In 2008, transportation accounted for over one-quarter (approximately 27%) of Canada's total greenhouse gas (GHG) emissions, with cars and light trucks accounting for about 12%.
The Government is committed to reducing total GHG emissions by 17% from 2005 levels by 2020. Canada is also committed to the goal of having 90% of electricity provided by non-emitting sources such as hydro, nuclear, clean coal or wind power by 2020.
The Canadian federal government has not established an official goal regarding the deployment of EVs on roads. However, both industry and some provinces have publicly announced some specific objectives.
The Electric Vehicle Technology Roadmap for Canada, which was developed by industry, has a vision of at least 500,000 highway-capable plug-in electric-drive vehicles on Canadian roads by 2018.
The Province of Ontario has announced a vision to have one out of every 20 vehicles driven in Ontario to be electrically powered by 2020, and has stated a goal that 20% of eligible new Ontario Public Service passenger vehicle purchases will be EVs by 2020.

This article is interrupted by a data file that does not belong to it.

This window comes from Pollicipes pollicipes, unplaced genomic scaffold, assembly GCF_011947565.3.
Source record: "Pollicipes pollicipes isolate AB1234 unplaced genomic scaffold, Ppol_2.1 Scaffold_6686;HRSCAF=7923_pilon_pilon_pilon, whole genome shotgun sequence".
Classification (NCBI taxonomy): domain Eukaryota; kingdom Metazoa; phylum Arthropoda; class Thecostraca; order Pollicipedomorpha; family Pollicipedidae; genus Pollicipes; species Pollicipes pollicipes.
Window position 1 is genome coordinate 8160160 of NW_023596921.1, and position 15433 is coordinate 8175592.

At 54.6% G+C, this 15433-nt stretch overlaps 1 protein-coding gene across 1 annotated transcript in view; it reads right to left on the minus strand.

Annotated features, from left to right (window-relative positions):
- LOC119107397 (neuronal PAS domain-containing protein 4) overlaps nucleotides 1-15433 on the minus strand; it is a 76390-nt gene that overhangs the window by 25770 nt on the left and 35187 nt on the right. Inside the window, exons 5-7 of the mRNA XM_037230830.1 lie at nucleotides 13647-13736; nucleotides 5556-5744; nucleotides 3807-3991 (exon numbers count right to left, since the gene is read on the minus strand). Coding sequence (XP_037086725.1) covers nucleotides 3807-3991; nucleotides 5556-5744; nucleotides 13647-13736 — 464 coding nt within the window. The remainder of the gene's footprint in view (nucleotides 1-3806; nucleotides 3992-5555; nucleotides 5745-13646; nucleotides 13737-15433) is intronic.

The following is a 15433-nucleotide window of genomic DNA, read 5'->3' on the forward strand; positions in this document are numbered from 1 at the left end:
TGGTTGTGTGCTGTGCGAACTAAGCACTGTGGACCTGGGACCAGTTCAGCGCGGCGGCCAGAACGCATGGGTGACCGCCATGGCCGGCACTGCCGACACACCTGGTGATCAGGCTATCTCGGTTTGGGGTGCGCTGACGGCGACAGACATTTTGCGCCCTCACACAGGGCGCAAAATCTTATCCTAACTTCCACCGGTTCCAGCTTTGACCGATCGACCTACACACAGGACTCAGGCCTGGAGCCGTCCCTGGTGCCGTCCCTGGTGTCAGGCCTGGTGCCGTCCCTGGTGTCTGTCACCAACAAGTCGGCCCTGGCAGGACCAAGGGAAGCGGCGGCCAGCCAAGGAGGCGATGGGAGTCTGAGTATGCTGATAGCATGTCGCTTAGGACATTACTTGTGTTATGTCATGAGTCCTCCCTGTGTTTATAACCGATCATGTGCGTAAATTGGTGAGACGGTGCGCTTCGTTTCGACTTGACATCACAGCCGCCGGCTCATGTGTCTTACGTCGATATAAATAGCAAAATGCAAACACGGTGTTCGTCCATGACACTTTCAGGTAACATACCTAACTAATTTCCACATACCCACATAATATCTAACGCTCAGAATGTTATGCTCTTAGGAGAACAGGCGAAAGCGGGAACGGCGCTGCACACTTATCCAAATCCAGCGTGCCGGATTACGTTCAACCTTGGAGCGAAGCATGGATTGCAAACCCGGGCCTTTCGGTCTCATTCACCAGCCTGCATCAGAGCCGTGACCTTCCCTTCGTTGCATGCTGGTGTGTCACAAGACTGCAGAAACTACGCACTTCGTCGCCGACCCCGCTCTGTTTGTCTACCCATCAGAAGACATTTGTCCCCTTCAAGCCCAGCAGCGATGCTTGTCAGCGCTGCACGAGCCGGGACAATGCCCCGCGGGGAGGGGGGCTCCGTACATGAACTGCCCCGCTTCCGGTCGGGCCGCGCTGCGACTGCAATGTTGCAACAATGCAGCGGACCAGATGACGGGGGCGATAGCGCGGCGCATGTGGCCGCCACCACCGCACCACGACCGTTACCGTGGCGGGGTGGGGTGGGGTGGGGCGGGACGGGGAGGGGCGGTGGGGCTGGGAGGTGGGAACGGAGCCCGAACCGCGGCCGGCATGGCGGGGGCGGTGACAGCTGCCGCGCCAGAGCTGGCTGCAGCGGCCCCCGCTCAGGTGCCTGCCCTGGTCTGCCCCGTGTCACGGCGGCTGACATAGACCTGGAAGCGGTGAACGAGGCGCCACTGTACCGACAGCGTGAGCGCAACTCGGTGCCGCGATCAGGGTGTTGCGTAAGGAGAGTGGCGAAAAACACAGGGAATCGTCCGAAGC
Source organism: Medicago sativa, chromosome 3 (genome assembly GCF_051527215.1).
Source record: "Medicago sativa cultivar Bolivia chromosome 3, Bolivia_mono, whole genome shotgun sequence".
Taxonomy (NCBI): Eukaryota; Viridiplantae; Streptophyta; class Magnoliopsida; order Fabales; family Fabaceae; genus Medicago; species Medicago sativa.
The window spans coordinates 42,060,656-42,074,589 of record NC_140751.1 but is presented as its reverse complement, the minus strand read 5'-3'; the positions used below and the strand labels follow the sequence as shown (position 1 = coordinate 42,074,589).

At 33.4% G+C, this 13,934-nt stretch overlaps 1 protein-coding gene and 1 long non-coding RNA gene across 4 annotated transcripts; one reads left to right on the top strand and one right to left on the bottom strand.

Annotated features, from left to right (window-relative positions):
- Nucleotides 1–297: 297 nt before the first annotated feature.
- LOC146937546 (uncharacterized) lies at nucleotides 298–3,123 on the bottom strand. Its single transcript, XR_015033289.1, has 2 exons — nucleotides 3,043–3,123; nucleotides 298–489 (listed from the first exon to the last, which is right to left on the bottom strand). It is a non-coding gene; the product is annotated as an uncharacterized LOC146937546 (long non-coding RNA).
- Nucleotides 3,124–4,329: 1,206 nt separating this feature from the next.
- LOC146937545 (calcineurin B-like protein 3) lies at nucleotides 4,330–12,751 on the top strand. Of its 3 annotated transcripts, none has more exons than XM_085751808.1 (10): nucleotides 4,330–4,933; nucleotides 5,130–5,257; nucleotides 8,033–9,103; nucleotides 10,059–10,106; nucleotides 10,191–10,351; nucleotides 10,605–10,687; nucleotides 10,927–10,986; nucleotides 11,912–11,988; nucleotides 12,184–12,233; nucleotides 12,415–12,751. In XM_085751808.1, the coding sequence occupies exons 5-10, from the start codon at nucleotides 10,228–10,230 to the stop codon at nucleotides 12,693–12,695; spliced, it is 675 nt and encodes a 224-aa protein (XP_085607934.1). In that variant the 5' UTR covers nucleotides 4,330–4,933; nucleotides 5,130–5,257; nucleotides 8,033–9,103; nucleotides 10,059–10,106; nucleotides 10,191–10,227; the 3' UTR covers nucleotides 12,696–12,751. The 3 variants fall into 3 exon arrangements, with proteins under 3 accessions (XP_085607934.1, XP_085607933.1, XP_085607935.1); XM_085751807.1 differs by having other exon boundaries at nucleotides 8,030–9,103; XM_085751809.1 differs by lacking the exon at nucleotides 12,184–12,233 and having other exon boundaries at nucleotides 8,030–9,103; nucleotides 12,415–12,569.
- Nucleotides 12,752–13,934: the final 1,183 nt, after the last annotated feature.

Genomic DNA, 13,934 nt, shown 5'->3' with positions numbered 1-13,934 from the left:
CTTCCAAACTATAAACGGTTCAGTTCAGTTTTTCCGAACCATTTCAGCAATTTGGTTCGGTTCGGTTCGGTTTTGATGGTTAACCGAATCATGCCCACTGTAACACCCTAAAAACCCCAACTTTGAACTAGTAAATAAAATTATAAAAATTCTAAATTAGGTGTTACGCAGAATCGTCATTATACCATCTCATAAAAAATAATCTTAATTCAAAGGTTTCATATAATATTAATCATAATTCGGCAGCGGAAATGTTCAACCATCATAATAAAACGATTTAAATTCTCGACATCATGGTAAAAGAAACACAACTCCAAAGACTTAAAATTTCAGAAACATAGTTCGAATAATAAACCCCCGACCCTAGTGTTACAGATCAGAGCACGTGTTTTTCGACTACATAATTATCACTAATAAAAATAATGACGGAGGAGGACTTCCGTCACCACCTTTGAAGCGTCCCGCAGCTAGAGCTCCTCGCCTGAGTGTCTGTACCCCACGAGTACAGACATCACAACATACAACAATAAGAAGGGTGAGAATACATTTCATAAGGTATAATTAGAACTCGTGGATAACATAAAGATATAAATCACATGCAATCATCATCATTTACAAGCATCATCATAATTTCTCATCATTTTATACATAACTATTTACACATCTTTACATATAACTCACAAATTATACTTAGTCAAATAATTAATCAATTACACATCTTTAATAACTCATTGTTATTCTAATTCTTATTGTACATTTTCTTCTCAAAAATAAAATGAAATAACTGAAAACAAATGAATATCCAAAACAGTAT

On April 7, 2011, the Québec Government unveiled its 2011–20 Action Plan for Electric Vehicles, in which they will invest $250 million on the deployment and use of EVs and the development of an industrial sector. The Action Plan set an ambitious target: by 2020, 25% of all new light passenger vehicle sales will be EVs (all-electric and rechargeable hybrids)—in other words, 118,000 EVs will be in use, representing 5% of Québec’s total light-vehicle fleet.
In addition, by 2030, the Québec Government anticipates that 1.2 million EVs will be traveling on Québec’s roads, representing 18% of the total number of light vehicles currently on the road.
Canada’s National Electricity Mix, 2007.
(Source: Electric Power Generation, Transmission and Distribution Report - Statistics Canada.)
Canada's electricity supply mix is one of the cleanest and most renewable in the world. Hydroelectricity, the largest renewable energy source in Canada, accounts for approximately 60% of Canada's electricity generation, making Canada the world's second largest producer of hydro power. Along with energy sources such as nuclear, biomass, wind, and solar, clean energy contributes approximately 75% of Canada's total electricity mix. As a result, the opportunity to reduce GHG emissions by electrifying the transportation system is significant.